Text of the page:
June 4, 2014;Milwaukee Business Journal
The YMCA in Milwaukee has filed for Chapter 11 bankruptcy to allow for restructuring of the organization. According to the bankruptcy petition, the organization has amassed $29 million in debt and has deemed operations to be unsustainable. The filing is intended to allow the organization to maintain operations, pay salaries, and stop creditors from suing for payment.
The YMCA in Milwaukee had been on a pattern of growth and building of new facilities. One of the most visible was the creation of a new facility in a redeveloped downtown structure known as the Grand Avenue Mall. Once a high-end mall, it had fallen on hard times recently, and the YMCA’s residency was seen as a critical component of the redevelopment of the facility. Other recent high visibility additions had been a central city facility including the Young Leaders Academy, a charter school and a suburban facility that became known for its aquatics program.
All of this expansion was financed through loans. Those loans have been refinanced with bonds issued by the city of Milwaukee and held by US Bank, which is by far the largest creditor involved in the filing with more than $24 million owed. The press release from the YMCA states that the debt to EBIDA (Earnings Before Interest, Depreciation and Amortization) ratio is an unmanageable 30 to 1.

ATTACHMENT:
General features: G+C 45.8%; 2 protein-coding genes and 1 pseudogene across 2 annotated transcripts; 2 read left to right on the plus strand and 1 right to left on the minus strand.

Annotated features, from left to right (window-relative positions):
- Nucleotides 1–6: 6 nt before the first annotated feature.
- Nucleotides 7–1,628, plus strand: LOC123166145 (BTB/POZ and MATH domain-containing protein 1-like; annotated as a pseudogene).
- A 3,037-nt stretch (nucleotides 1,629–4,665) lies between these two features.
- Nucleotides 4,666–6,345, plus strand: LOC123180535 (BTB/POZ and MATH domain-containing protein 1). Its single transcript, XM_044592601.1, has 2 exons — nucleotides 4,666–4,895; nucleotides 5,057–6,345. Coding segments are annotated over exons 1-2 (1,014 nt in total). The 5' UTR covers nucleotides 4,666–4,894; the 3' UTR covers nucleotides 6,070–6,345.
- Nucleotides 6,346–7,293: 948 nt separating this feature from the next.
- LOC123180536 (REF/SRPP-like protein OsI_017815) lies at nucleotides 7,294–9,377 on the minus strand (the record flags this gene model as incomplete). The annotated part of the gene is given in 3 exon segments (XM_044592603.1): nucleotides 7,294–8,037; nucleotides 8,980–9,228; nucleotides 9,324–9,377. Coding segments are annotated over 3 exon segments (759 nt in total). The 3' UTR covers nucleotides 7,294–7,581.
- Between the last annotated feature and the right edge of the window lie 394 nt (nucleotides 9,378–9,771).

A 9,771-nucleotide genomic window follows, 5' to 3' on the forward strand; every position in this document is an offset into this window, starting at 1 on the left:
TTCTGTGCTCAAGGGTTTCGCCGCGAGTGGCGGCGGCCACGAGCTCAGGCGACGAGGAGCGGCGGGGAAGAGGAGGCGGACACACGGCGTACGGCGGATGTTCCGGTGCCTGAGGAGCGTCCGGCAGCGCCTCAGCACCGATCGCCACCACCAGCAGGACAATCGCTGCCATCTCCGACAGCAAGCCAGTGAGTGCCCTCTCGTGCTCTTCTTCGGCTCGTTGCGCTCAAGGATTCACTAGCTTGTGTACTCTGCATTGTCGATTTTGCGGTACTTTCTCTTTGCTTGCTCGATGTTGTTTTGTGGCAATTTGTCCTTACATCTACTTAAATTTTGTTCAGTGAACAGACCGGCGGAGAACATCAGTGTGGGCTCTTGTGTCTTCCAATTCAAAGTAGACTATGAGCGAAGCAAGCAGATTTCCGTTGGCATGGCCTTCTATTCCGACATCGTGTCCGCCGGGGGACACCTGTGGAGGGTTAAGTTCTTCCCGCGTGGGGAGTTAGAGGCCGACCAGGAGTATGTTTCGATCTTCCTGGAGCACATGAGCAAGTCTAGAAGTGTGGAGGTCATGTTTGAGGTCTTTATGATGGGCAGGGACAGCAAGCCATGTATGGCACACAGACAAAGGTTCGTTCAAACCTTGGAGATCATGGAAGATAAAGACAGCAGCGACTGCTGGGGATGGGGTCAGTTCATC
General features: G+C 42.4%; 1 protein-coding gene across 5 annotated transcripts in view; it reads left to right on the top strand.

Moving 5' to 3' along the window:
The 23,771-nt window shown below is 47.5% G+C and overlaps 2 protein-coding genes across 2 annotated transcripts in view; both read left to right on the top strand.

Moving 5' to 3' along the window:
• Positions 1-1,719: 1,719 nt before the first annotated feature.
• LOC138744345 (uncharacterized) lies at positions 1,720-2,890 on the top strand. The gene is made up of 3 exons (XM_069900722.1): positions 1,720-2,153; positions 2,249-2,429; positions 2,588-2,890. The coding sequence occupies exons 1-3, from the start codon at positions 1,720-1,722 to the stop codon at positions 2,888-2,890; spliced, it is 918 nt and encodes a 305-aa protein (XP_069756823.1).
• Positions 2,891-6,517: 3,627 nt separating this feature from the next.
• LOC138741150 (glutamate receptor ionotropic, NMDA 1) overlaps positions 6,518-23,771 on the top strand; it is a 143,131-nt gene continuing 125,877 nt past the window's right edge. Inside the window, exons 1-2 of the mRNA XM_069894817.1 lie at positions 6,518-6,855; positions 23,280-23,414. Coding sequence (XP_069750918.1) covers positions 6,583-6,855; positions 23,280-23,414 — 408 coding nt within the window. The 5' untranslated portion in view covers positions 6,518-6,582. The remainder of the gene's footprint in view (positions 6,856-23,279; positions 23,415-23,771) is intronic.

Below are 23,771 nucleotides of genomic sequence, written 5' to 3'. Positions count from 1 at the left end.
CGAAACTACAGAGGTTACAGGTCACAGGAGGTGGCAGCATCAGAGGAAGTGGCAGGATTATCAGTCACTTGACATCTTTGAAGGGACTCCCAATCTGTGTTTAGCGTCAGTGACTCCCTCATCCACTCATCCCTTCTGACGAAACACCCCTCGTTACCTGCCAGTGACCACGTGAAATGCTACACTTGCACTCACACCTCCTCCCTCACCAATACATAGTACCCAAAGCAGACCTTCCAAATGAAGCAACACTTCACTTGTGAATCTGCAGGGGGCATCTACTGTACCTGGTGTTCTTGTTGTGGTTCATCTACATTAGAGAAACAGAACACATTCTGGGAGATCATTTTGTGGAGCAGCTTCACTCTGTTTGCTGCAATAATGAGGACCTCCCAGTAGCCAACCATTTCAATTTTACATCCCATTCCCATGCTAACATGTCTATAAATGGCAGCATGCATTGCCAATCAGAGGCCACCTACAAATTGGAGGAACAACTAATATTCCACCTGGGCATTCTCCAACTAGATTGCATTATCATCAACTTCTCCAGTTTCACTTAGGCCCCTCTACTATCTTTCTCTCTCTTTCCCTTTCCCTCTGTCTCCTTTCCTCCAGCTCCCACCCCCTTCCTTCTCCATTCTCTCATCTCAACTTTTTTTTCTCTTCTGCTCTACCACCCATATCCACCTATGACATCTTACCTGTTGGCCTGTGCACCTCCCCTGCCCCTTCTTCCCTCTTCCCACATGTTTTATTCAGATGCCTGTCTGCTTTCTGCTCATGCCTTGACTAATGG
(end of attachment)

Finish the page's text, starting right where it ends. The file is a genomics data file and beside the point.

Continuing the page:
The plan is for the YMCA to become a smaller, more focused entity. Facilities and programs throughout the suburban areas are to be sold to other Y’s or related entities. With several agreements already in place, it appears there is a genuine attempt to maintain the programs and services that are currently in place. The vision being promoted as the silver lining in this dark cloud is to emerge as a leaner organization more focused on the needs of clients in or near Milwaukee’s central city.
However, two high-profile central city projects are on the sale block, or already gone. The Young Leaders Academy is being sold for $6 million to the Milwaukee College Preparatory charter network. The building will be managed by the high performing charter organization, with gym facilities leased back to the Y, allowing current members to maintain access to the facilities.
The Y has also announced that it will look to sell its facilities in the downtown mall, which could cause some issues for the latest attempt to revitalize that facility. A group of local investors have made a proposal to purchase the facility on the west side of Milwaukee’s downtown. If the investors had been counting on the Y’s tenancy in the building as an anchor for their plans, this could be a problem.
Other issues have plagued the Y recently, including the shocking accusations of child enticement and the subsequent suicide of the founder of the Young Leaders Academy and the sudden closure of a central city youth center in 2008 for budget reasons. All of this is being overseen by the first female leader of the Milwaukee YMCA, Julie Tolan, who is known locally as a powerhouse fundraiser.
Although the depth of the Y’s problem comes as a shock, it should not have come as a surprise. The indicators of the problem have been visible internally for quite some time. So we have to wonder what the Board Directors were or were not looking at and why steps were not taken before this dire moment. The impact of the local Y shrinking like this is unclear. The loss of what has up to now been an anchor program on the west side of Milwaukee’s downtown could be devastating.—Rob Meiksins